How does it work? The mechanics and Chapter13 case filing?

| Articles

How does it work? The mechanics and Chapter13 case filing?
When you file the case, your attorney will craft with you, often with a lot of discussion, a proposed Chapter 13 plan and plan payment. This is the bargain you are asking the court to approve that all your creditors will have to abide by. As part of this, the attorney will calculate an initial proposed payment, and you will make this payment every 30 days after the filing of your case. The payment can be made automatically, via wage order, or by you directly via cashier’s check or money order, but it must be paid each month for the case to progress and succeed.
This payment is a proposed amount that you start to pay in good faith during the first couple of months of your case.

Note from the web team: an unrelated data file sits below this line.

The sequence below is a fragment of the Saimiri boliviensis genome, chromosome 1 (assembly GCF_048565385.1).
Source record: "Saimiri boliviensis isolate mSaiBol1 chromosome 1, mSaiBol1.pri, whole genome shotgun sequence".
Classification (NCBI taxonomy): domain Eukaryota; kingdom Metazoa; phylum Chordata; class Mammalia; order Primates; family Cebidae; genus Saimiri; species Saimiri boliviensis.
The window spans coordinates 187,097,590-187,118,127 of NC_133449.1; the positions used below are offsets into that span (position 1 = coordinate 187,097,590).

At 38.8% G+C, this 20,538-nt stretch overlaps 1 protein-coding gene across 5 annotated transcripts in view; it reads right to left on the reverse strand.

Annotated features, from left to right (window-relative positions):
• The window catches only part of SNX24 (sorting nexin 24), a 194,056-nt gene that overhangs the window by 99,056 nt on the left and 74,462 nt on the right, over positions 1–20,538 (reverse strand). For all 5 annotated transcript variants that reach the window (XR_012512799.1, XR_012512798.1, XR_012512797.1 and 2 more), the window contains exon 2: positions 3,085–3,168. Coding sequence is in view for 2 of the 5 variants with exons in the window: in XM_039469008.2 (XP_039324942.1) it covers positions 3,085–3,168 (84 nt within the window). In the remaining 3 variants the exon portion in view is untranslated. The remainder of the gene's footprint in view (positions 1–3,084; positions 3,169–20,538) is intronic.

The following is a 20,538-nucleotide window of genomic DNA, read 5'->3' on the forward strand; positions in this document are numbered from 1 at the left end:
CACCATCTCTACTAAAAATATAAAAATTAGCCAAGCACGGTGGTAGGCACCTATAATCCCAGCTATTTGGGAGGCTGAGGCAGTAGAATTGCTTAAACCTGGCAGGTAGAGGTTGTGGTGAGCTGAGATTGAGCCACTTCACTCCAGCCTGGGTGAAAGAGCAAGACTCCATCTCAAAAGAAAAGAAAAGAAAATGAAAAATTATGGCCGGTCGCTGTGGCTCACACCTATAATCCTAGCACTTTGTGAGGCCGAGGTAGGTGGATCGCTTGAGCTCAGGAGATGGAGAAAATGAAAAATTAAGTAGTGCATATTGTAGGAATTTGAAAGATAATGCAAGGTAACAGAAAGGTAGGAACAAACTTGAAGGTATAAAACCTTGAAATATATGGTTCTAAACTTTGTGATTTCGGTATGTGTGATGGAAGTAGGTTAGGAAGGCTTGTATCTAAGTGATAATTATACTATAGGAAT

During the initial stages of the case, known as the preconfirmation stage, the trustee and your creditors can object to the payment plan as insufficient to satisfy the requirements of the case. If they are correct, your payments may need to be adjusted upwards. Eventually, usually after 2 to 6 months, the judge in your matter will approve, or ‘confirm’, your case, and you can move on to making the payments.
Then your case is confirmed in Chapter 13. But what does that mean?

Font Resize